Fourteen-Year-Old Email Comes Back To Haunt Microsoft

Dennis Faas's picture

The Supreme Court has ruled that Microsoft must defend itself against allegations it unfairly tried to undermine rivals as far back as the mid-1990s. The case stems from a 2004 lawsuit by software firm Novell, which claimed Microsoft "deliberately targeted and destroyed" its word processor WordPerfect and spreadsheet Quattro Pro.

Novell alleges that Microsoft targeted the programs because they could run on non-Windows PCs. By making these programs less popular, Microsoft allegedly tried to make Windows a more attractive operating system.

This week's case is the result of the 2004 lawsuit, which itself came about through a previous federal anti-trust case that ruled Microsoft illegally protected Windows. In its defense, Microsoft argued that because Novell didn't produce an operating system, it couldn't bring a case on this basis. Novell's response, which the Supreme Court backed, was that previous cases involving Netscape's Navigator Internet browser and Sun's Java system had established that software producers could still be harmed by Microsoft's actions.

The Novell case will now go to court where, if judges rule against Microsoft, it could have to pay up to three times whatever financial damages Novell can prove it suffered. (Source:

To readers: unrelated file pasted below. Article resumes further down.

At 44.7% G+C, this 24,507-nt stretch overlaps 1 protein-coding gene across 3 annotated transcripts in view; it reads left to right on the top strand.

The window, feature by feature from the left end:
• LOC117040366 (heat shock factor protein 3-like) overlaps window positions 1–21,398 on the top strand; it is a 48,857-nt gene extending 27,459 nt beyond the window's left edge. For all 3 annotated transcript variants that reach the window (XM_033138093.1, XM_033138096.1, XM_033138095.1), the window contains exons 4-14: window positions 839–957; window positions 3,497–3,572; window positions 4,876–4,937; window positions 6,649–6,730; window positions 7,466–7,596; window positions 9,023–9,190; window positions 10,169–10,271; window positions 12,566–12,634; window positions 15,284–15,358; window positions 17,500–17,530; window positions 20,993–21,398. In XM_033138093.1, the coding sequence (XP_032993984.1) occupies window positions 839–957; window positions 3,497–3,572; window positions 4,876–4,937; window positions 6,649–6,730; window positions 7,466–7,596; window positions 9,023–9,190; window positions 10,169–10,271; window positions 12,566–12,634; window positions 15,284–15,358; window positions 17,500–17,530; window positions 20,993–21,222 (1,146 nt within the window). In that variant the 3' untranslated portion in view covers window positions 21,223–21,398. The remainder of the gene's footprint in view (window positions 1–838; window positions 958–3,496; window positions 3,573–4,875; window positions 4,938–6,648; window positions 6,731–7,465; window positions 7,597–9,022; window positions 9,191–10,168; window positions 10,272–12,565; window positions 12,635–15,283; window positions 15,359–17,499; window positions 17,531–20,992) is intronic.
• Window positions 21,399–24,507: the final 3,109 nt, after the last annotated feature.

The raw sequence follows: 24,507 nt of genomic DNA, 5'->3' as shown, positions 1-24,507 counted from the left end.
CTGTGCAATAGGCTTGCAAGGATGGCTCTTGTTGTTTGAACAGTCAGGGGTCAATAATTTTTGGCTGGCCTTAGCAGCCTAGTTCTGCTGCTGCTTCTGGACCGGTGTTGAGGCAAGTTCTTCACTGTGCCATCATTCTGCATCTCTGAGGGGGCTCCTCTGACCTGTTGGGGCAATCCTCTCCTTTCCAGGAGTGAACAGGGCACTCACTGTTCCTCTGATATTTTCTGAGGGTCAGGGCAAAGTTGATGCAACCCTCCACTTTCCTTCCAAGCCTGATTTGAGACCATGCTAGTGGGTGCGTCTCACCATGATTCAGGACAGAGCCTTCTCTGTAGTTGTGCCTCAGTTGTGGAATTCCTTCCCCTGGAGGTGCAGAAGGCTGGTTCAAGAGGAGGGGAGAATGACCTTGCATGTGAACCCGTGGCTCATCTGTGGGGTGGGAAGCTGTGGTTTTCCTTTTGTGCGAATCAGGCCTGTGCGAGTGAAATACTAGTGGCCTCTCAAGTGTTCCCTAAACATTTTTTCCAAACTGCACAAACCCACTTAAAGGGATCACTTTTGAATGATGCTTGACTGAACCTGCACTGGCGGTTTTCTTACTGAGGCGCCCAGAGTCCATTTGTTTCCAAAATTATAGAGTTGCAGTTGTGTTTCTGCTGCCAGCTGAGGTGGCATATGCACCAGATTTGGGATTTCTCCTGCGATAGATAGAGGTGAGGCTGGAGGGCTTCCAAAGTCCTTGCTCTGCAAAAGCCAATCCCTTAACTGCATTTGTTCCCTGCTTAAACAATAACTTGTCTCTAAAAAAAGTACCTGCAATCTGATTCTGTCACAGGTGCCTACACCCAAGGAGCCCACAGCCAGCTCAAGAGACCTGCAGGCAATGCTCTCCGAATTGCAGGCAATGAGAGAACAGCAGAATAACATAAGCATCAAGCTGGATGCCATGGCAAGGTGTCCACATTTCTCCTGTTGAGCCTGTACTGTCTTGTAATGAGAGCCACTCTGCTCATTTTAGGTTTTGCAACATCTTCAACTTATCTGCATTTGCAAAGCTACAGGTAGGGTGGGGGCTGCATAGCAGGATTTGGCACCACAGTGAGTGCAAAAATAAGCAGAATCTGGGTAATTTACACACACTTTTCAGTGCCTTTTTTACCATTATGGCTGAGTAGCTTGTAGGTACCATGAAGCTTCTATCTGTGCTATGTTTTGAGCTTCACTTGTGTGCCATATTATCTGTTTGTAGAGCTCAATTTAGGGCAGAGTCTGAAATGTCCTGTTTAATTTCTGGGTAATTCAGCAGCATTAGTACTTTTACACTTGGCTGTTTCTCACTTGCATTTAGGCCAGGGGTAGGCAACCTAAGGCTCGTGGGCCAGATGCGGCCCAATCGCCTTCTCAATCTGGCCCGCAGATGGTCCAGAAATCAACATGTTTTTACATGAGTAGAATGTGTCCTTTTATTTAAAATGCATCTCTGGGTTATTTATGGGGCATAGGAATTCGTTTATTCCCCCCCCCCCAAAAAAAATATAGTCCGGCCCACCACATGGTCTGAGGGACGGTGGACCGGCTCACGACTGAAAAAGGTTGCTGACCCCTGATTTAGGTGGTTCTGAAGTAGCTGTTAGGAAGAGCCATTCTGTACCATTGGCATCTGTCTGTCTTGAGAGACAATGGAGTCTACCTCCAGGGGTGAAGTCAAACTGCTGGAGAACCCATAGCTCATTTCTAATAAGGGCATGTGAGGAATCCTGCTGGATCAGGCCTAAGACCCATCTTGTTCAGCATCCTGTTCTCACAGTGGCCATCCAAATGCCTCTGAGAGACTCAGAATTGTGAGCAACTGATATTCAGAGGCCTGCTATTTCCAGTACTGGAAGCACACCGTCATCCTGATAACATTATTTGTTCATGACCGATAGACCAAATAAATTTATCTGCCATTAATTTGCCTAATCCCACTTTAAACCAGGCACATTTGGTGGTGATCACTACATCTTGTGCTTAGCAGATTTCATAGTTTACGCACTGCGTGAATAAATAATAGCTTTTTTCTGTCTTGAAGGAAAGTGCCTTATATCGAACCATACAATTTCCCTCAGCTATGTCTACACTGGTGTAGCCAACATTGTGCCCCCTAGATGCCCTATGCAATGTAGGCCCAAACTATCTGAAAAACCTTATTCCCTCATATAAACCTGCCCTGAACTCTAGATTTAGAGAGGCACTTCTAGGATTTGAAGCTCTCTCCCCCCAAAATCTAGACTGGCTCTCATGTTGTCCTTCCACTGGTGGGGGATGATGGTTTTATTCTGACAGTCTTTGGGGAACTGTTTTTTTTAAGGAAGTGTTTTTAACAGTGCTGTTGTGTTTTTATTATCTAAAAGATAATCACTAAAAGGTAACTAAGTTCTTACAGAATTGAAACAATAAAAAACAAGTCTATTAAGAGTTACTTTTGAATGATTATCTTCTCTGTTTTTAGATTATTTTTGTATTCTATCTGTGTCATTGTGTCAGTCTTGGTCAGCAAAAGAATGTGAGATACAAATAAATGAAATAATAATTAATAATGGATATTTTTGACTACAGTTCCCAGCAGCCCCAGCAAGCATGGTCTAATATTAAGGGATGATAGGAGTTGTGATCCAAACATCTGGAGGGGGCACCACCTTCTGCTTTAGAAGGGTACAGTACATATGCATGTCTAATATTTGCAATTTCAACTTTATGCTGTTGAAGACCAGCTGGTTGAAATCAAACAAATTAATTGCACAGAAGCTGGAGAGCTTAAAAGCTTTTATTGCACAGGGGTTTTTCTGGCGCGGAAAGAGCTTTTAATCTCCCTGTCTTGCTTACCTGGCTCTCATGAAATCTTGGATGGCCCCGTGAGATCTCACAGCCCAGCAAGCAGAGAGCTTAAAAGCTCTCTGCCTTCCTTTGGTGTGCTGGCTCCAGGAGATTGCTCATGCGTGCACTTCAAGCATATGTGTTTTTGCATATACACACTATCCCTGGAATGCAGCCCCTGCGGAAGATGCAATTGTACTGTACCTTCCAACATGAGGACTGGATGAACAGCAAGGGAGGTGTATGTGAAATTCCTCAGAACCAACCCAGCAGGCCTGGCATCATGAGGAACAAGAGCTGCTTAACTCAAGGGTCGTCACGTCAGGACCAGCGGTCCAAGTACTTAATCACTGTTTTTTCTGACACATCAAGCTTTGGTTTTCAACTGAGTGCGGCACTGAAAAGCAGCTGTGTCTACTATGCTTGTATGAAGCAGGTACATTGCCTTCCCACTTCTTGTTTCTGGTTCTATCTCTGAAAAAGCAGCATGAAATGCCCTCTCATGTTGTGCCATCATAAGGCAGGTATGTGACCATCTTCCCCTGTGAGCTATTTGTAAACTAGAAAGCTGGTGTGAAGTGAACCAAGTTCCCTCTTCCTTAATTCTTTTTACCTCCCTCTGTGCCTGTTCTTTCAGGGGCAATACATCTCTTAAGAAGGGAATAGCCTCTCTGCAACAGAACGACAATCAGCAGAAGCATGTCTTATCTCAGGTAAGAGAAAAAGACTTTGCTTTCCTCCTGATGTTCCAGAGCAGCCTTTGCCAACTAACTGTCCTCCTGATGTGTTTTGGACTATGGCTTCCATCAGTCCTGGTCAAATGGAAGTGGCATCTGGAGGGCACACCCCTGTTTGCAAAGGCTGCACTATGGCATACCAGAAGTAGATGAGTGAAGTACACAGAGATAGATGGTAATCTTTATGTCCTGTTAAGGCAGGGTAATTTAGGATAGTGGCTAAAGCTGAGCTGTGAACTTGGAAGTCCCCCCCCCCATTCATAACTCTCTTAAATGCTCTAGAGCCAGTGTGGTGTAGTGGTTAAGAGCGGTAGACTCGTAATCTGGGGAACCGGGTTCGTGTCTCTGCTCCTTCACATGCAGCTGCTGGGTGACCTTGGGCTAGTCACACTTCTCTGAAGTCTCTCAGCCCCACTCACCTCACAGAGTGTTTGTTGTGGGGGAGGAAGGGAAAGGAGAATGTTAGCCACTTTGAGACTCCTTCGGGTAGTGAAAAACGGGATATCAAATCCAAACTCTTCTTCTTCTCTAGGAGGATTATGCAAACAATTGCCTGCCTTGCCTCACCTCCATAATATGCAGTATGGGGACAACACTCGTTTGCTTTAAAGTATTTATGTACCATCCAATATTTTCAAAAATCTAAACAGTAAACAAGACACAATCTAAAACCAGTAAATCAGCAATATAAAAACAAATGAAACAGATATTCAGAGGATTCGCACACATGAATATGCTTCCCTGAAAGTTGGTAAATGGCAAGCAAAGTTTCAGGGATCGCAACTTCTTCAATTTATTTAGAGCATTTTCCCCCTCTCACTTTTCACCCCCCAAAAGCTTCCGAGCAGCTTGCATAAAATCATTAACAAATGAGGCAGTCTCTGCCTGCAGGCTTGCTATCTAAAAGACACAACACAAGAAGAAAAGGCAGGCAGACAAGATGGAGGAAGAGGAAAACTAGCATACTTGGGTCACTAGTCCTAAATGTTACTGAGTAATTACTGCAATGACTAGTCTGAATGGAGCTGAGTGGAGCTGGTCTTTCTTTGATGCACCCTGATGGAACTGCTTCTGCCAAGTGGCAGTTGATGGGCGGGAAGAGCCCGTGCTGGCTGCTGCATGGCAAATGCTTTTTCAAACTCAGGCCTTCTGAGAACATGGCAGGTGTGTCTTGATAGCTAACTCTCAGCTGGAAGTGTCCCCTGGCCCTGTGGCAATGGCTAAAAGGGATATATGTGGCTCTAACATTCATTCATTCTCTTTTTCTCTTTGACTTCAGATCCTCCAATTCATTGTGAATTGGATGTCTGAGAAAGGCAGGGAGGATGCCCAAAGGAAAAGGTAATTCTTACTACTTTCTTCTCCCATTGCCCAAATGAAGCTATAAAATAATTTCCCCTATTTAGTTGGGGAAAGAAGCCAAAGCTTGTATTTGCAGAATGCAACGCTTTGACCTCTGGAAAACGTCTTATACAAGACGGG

Novell's specific allegation -- which may sound familiar to anyone who has read about Microsoft's recent EU fines -- is that the Redmond-based company kept secrets about software compatibility and Windows 95. Their evidence includes a 1994 email from Bill Gates ordering colleagues to delay handing over the information because such a delay would make for a competitive advantage.

Novell also says Microsoft discouraged hardware manufacturers from including WordPerfect or Quattro with Windows-compatible machines. At one stage, WordPerfect was the best-selling word processor, ahead of Microsoft's own Word. (Source:

Ironically, Novell and Microsoft have been working together on other projects since 2006.

It's tough to predict how this case will turn out; judges may rule that Novell have waited far too long to claim any damages.  However, this week's ruling does confirm that anti-trust laws can apply to individual programs as well as operating systems.

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